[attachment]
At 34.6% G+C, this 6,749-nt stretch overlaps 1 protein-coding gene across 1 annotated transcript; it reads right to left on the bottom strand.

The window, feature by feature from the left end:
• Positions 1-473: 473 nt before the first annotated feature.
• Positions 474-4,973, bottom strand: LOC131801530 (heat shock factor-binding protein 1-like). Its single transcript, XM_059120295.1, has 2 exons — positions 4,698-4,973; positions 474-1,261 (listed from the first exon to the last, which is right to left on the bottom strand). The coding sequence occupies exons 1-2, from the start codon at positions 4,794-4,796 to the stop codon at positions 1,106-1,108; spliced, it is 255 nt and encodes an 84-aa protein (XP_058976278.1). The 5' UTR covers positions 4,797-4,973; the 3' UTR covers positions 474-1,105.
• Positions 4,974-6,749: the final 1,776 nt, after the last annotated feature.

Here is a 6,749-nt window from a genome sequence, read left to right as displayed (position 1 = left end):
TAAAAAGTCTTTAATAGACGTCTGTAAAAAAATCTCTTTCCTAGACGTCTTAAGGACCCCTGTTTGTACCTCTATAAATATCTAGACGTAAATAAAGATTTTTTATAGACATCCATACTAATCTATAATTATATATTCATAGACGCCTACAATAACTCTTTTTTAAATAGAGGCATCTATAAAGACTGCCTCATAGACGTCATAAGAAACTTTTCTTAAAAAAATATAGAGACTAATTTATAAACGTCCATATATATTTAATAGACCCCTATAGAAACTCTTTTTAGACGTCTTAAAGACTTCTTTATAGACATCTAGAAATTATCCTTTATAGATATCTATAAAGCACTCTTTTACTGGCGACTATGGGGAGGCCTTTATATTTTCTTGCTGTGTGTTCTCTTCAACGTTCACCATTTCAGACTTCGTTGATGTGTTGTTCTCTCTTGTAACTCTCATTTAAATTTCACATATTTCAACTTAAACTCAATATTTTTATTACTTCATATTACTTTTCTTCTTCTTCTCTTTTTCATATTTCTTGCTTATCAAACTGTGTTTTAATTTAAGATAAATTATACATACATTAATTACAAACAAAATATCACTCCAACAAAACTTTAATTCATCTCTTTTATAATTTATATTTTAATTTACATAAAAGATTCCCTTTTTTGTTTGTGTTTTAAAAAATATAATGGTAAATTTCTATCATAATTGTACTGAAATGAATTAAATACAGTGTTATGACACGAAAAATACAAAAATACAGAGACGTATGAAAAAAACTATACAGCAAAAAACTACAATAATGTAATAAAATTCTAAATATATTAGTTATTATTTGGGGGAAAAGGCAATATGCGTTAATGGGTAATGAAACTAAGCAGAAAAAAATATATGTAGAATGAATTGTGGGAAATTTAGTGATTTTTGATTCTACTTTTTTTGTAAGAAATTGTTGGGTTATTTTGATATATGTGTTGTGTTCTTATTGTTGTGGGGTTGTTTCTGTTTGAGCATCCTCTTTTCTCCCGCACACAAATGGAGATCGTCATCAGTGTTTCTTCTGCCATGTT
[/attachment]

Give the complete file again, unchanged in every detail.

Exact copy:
At 34.6% G+C, this 6,749-nt stretch overlaps 1 protein-coding gene across 1 annotated transcript; it reads right to left on the bottom strand.

The window, feature by feature from the left end:
• Positions 1-473: 473 nt before the first annotated feature.
• Positions 474-4,973, bottom strand: LOC131801530 (heat shock factor-binding protein 1-like). Its single transcript, XM_059120295.1, has 2 exons — positions 4,698-4,973; positions 474-1,261 (listed from the first exon to the last, which is right to left on the bottom strand). The coding sequence occupies exons 1-2, from the start codon at positions 4,794-4,796 to the stop codon at positions 1,106-1,108; spliced, it is 255 nt and encodes an 84-aa protein (XP_058976278.1). The 5' UTR covers positions 4,797-4,973; the 3' UTR covers positions 474-1,105.
• Positions 4,974-6,749: the final 1,776 nt, after the last annotated feature.

Here is a 6,749-nt window from a genome sequence, read left to right as displayed (position 1 = left end):
TAAAAAGTCTTTAATAGACGTCTGTAAAAAAATCTCTTTCCTAGACGTCTTAAGGACCCCTGTTTGTACCTCTATAAATATCTAGACGTAAATAAAGATTTTTTATAGACATCCATACTAATCTATAATTATATATTCATAGACGCCTACAATAACTCTTTTTTAAATAGAGGCATCTATAAAGACTGCCTCATAGACGTCATAAGAAACTTTTCTTAAAAAAATATAGAGACTAATTTATAAACGTCCATATATATTTAATAGACCCCTATAGAAACTCTTTTTAGACGTCTTAAAGACTTCTTTATAGACATCTAGAAATTATCCTTTATAGATATCTATAAAGCACTCTTTTACTGGCGACTATGGGGAGGCCTTTATATTTTCTTGCTGTGTGTTCTCTTCAACGTTCACCATTTCAGACTTCGTTGATGTGTTGTTCTCTCTTGTAACTCTCATTTAAATTTCACATATTTCAACTTAAACTCAATATTTTTATTACTTCATATTACTTTTCTTCTTCTTCTCTTTTTCATATTTCTTGCTTATCAAACTGTGTTTTAATTTAAGATAAATTATACATACATTAATTACAAACAAAATATCACTCCAACAAAACTTTAATTCATCTCTTTTATAATTTATATTTTAATTTACATAAAAGATTCCCTTTTTTGTTTGTGTTTTAAAAAATATAATGGTAAATTTCTATCATAATTGTACTGAAATGAATTAAATACAGTGTTATGACACGAAAAATACAAAAATACAGAGACGTATGAAAAAAACTATACAGCAAAAAACTACAATAATGTAATAAAATTCTAAATATATTAGTTATTATTTGGGGGAAAAGGCAATATGCGTTAATGGGTAATGAAACTAAGCAGAAAAAAATATATGTAGAATGAATTGTGGGAAATTTAGTGATTTTTGATTCTACTTTTTTTGTAAGAAATTGTTGGGTTATTTTGATATATGTGTTGTGTTCTTATTGTTGTGGGGTTGTTTCTGTTTGAGCATCCTCTTTTCTCCCGCACACAAATGGAGATCGTCATCAGTGTTTCTTCTGCCATGTT